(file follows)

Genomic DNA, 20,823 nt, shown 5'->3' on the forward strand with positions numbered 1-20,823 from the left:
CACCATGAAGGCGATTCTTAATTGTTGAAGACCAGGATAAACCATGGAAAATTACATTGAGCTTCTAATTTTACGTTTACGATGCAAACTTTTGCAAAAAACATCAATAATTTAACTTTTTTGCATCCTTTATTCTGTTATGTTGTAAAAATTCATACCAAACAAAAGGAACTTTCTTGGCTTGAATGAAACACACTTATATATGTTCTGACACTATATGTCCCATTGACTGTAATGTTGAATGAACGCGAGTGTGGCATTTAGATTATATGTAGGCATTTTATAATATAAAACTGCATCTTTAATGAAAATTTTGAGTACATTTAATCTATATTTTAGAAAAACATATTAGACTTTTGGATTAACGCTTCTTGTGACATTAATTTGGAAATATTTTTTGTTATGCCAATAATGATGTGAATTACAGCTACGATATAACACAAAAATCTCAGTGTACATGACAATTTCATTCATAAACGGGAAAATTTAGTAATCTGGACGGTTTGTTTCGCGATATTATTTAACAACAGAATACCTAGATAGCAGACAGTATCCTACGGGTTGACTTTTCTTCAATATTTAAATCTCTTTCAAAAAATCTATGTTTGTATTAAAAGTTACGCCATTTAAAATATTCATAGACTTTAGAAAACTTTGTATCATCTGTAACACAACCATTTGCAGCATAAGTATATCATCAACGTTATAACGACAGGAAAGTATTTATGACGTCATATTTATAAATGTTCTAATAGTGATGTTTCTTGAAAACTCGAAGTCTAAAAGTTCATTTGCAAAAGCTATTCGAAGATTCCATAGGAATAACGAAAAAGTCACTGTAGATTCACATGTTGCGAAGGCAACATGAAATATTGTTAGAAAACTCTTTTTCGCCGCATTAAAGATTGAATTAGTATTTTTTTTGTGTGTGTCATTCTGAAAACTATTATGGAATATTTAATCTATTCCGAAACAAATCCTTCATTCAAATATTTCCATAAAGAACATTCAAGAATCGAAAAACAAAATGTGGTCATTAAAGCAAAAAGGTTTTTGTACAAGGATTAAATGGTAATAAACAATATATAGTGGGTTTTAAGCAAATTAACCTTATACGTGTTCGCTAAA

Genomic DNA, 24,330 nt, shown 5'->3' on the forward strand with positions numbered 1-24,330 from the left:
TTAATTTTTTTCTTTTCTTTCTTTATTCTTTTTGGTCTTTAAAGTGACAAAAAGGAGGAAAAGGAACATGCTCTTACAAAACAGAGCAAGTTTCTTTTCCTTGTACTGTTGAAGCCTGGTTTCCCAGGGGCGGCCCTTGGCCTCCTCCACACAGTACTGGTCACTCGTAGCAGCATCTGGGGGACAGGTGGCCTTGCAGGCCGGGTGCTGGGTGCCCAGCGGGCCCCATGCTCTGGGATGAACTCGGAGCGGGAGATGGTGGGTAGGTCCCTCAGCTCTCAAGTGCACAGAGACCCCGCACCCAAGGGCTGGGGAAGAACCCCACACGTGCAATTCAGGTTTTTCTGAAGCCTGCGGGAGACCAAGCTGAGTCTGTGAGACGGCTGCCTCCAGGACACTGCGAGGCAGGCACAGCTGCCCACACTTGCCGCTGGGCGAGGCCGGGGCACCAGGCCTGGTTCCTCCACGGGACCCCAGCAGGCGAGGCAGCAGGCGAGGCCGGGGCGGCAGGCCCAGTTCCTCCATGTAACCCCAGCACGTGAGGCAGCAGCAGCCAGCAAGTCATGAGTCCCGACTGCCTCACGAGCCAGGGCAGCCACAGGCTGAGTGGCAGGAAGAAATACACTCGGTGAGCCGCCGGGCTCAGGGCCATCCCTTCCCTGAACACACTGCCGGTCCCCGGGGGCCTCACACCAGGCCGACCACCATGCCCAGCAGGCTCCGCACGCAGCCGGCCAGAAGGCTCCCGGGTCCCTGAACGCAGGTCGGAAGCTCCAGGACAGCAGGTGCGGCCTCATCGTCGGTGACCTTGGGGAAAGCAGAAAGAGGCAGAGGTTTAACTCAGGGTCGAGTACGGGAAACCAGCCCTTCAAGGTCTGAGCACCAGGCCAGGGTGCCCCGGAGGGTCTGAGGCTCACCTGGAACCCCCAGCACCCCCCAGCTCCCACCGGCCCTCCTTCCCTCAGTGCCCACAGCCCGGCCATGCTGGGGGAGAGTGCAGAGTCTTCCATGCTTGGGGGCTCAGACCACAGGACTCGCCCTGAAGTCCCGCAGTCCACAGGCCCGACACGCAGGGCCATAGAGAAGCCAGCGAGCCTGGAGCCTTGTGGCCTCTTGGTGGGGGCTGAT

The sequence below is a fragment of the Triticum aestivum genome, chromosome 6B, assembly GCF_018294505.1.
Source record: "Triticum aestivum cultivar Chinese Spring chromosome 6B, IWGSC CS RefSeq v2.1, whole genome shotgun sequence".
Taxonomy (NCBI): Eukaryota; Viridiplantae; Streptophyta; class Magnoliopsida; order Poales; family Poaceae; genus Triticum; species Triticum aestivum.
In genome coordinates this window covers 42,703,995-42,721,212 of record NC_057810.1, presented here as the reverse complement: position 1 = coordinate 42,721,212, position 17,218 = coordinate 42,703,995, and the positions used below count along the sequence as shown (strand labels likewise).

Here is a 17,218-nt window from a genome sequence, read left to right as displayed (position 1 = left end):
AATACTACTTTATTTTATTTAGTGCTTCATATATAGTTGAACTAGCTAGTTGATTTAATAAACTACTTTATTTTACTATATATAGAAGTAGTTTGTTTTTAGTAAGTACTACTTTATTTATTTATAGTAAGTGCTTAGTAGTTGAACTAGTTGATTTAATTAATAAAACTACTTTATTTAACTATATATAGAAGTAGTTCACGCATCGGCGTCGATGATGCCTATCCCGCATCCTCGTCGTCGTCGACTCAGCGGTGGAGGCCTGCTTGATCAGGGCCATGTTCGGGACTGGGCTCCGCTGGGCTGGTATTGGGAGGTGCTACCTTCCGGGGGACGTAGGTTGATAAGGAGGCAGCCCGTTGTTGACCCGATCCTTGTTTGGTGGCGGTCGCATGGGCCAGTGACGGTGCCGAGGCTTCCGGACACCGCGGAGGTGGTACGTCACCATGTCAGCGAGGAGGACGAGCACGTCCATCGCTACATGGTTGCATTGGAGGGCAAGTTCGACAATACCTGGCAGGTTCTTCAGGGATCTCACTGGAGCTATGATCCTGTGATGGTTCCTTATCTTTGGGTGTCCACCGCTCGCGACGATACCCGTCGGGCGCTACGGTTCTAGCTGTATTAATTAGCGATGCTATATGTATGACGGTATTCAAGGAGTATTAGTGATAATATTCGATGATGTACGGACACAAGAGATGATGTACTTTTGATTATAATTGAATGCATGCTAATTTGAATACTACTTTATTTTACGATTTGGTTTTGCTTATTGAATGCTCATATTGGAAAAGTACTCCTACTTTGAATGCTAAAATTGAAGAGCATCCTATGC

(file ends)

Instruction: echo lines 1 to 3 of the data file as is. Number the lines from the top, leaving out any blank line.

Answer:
Genomic DNA, 20,823 nt, shown 5'->3' on the forward strand with positions numbered 1-20,823 from the left:
CACCATGAAGGCGATTCTTAATTGTTGAAGACCAGGATAAACCATGGAAAATTACATTGAGCTTCTAATTTTACGTTTACGATGCAAACTTTTGCAAAAAACATCAATAATTTAACTTTTTTGCATCCTTTATTCTGTTATGTTGTAAAAATTCATACCAAACAAAAGGAACTTTCTTGGCTTGAATGAAACACACTTATATATGTTCTGACACTATATGTCCCATTGACTGTAATGTTGAATGAACGCGAGTGTGGCATTTAGATTATATGTAGGCATTTTATAATATAAAACTGCATCTTTAATGAAAATTTTGAGTACATTTAATCTATATTTTAGAAAAACATATTAGACTTTTGGATTAACGCTTCTTGTGACATTAATTTGGAAATATTTTTTGTTATGCCAATAATGATGTGAATTACAGCTACGATATAACACAAAAATCTCAGTGTACATGACAATTTCATTCATAAACGGGAAAATTTAGTAATCTGGACGGTTTGTTTCGCGATATTATTTAACAACAGAATACCTAGATAGCAGACAGTATCCTACGGGTTGACTTTTCTTCAATATTTAAATCTCTTTCAAAAAATCTATGTTTGTATTAAAAGTTACGCCATTTAAAATATTCATAGACTTTAGAAAACTTTGTATCATCTGTAACACAACCATTTGCAGCATAAGTATATCATCAACGTTATAACGACAGGAAAGTATTTATGACGTCATATTTATAAATGTTCTAATAGTGATGTTTCTTGAAAACTCGAAGTCTAAAAGTTCATTTGCAAAAGCTATTCGAAGATTCCATAGGAATAACGAAAAAGTCACTGTAGATTCACATGTTGCGAAGGCAACATGAAATATTGTTAGAAAACTCTTTTTCGCCGCATTAAAGATTGAATTAGTATTTTTTTTGTGTGTGTCATTCTGAAAACTATTATGGAATATTTAATCTATTCCGAAACAAATCCTTCATTCAAATATTTCCATAAAGAACATTCAAGAATCGAAAAACAAAATGTGGTCATTAAAGCAAAAAGGTTTTTGTACAAGGATTAAATGGTAATAAACAATATATAGTGGGTTTTAAGCAAATTAACCTTATACGTGTTCGCTAAA

Genomic DNA, 24,330 nt, shown 5'->3' on the forward strand with positions numbered 1-24,330 from the left: